When Verizon spent all of those billions back in March 2021 to acquire C-band spectrum to try and catch-up to T-Mobile’s huge lead in the mid-band 5G spectrum race, they were hoping to deploy it all by the end of 2023. Throughout much of 2022 and 2023, they’ve used some of that C-band to boost their 5G Ultra Wideband network in many locations that we’ve detailed, and it should be helping in major cities across the country.
Today, Verizon announced that they have gained access to the total amount of 5G C-band spectrum they bought back in 2021 and it could show immediate improvements to your 5G Ultra Wideband (5G UWB) connection.
Verizon’s biggest C-band rollout
In a short post, Verizon explains that they purchased between 140-200MHz of C-band spectrum in 2021 and started things off by deploying 60MHz in a batch of 46 areas. They’ve continued to expand on that deployment since, but this week they get to use all of it with an average of 161MHz throughout the country and in some markets the full 200MHz.
Because Verizon installed equipment that was capable of using the full 200MHz, now that the spectrum is available, a simple software update to the network should open it up to you almost immediately. Verizon expects some areas to see better coverage and speeds within a few days and weeks.
They expect 406 markets to be able to access at least 140MHz, with an average at that 161MHz mark. This is essentially a nationwide buff of the C-band (mid-band 5G) network from Verizon. If you were hoping to live in an area that gets the full 200MHz, Verizon says the first batch is 158 “mostly rural markets” that covers around 40 million people.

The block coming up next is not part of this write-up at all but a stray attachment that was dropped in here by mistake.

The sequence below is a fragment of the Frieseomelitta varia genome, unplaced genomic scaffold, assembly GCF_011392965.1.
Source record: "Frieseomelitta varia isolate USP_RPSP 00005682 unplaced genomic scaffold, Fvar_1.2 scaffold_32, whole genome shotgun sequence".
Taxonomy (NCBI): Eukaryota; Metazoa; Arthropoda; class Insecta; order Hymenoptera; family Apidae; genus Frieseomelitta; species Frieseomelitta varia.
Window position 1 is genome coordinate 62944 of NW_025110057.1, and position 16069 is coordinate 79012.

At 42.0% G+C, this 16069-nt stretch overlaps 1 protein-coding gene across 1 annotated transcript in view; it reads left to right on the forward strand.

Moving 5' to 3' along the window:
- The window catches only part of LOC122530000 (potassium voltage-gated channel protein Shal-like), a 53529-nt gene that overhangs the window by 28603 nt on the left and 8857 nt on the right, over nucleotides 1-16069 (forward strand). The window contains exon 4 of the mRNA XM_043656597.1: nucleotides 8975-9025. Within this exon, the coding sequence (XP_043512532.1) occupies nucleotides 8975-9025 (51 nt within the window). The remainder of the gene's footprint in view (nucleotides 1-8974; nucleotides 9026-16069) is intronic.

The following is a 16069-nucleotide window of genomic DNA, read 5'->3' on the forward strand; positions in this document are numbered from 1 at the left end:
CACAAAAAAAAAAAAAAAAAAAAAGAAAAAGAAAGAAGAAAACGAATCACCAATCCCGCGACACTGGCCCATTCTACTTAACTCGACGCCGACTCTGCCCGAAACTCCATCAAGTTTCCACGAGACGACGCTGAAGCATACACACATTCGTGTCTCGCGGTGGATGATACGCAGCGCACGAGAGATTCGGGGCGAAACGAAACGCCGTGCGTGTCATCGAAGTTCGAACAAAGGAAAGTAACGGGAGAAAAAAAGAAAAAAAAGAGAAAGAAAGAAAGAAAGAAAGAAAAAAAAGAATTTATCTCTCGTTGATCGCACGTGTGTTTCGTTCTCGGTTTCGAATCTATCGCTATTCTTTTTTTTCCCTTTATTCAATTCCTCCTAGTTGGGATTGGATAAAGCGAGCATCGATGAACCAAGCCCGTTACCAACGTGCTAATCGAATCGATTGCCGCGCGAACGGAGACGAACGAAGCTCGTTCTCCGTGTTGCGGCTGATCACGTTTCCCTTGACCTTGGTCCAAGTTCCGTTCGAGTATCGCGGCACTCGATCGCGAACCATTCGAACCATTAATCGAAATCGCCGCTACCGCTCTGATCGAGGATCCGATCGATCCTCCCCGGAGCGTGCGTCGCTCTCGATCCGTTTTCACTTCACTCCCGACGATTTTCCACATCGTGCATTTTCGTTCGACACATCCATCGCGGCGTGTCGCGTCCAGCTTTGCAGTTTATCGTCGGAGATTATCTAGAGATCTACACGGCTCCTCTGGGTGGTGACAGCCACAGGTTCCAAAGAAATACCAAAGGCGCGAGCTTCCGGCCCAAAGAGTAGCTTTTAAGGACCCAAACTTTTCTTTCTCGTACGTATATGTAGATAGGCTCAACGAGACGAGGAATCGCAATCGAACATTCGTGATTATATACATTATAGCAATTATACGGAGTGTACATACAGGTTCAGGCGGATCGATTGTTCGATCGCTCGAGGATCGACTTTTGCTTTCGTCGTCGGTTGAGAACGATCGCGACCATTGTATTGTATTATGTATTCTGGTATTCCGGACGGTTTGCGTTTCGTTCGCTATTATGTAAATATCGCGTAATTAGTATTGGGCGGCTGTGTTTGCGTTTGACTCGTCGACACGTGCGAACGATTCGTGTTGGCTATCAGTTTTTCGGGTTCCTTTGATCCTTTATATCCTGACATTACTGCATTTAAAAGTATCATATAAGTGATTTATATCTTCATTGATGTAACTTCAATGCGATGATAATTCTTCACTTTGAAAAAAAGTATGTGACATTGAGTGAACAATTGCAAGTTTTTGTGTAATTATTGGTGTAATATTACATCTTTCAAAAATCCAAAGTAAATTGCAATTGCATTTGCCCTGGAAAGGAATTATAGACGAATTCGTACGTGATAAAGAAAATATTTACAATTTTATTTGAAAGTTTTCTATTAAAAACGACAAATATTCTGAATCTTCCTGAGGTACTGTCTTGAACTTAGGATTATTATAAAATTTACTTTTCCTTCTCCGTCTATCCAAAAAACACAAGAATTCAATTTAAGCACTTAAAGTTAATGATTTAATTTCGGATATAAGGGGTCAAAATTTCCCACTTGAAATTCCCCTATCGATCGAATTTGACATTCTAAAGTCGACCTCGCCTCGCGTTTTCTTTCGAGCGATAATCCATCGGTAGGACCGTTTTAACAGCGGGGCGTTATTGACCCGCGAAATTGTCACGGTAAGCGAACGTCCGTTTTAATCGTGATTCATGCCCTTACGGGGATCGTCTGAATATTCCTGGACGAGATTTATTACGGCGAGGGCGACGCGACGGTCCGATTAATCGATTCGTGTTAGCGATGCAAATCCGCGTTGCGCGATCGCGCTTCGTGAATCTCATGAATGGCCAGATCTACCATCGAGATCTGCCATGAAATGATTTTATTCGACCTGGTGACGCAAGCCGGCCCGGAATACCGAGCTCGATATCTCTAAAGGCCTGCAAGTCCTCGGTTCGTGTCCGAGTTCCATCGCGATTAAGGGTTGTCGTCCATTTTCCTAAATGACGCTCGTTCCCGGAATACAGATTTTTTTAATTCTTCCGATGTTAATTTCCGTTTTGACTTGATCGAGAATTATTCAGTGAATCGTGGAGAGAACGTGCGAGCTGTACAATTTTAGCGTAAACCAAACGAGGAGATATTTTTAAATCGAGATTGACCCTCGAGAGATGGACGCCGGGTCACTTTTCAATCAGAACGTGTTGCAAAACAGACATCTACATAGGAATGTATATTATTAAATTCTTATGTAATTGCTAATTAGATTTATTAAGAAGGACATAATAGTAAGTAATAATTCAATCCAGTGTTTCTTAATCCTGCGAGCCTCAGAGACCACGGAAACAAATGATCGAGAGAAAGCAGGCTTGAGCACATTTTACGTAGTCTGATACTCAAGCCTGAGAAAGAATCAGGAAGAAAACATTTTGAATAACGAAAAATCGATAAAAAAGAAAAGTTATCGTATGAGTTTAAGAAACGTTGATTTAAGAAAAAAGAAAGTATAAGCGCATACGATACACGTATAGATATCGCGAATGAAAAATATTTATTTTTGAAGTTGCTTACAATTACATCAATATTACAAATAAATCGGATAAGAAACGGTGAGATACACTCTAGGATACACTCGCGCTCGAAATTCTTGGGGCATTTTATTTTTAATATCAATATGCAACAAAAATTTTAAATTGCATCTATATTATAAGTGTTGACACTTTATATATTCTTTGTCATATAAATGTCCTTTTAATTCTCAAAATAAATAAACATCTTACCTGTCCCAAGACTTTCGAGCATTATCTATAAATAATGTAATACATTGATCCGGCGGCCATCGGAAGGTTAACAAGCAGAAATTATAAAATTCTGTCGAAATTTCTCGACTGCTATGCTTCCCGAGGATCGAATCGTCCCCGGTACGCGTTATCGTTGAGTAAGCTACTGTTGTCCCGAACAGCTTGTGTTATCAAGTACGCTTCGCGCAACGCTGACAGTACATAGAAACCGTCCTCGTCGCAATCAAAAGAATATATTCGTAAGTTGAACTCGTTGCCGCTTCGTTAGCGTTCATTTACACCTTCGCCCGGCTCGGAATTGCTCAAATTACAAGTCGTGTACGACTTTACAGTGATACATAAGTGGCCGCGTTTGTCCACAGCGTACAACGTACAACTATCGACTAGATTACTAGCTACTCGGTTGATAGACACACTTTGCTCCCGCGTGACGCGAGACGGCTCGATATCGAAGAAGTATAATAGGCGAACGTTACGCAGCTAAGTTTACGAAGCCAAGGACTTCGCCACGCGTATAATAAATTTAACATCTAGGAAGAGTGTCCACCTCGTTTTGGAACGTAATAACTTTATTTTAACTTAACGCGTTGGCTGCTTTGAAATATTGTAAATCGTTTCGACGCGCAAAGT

To get even more specific, Verizon accompanied its general C-band spectrum deployment rollout with at least 66 market-specific news releases. My assumption here is that they want those cities to know that they should see a boost from this news. Those markets are:
|Little Rock, AR
|Los Angelas, CA
|New Orleans, LA
|Cape Coral, FL
|New York, NY
|Oklahoma City, OK
|Des Moines, IA
|Salt Lake City, UT
|San Antonio, TX
|El Paso, TX
|San Diego, CA
|San Francisco, CA
|Grand Rapids, MI
|St Louis, MO
|Kansas City, MO
|Virginia Beach, VA
|Las Vegas, NV
|Winston Salem, NC
- UPDATE 8/15: Added Sacramento, San Diego, San Francisco, and Seattle to the list. Verizon also added another batch today that included Lancaster, PA, Virginia Beach, Toledo, Chattanooga, Salt Lake City, and others.
What is C-band 5G?
We’ve talked about this a lot, but for those confused by the C-band jargon, just know that there are essentially 3 levels of 5G in the US that network carriers use to form their overall 5G network. Those are low-band, mid-band, and millimeter wave (mmW).
When you typically see a plain “5G” logo on your phone today, that is likely low-band 5G and it may not be better than the old 4G LTE network you used to connect to. Low-band or “nationwide” 5G covers large areas, but lacks the meaningful speed boosts you were promised with 5G.
The millimeter wave or 5G mmW stuff is the fastest of all 5G networks, but it has horrible reach, barely works through a window, and needs specific equipment within your phone to work. It is incredibly fast, but it’s not easy to rollout from carriers and many phones have decided to leave out the parts needed to jump on 5G mmW.
Mid-band, which Verizon’s C-band falls under, is basically the best of both 5G worlds I just talked through. It covers bigger areas and can be incredibly fast. T-Mobile has lots of mid-band 5G from its acquisition of Sprint, while Verizon and AT&T had to purchase C-band spectrum to try and catch up. When you connect to a carrier’s mid-band (and also 5G mmW), you’ll typically see logos like “5G UC” (T-Mobile), “5G UWB” (Verizon), and “5G+” (AT&T). Those logos should bring faster speeds because you are on their best 5G networks.
This new push from Verizon in C-band is a really big deal. You’ll have to let us know if you see the immediate boost in speeds.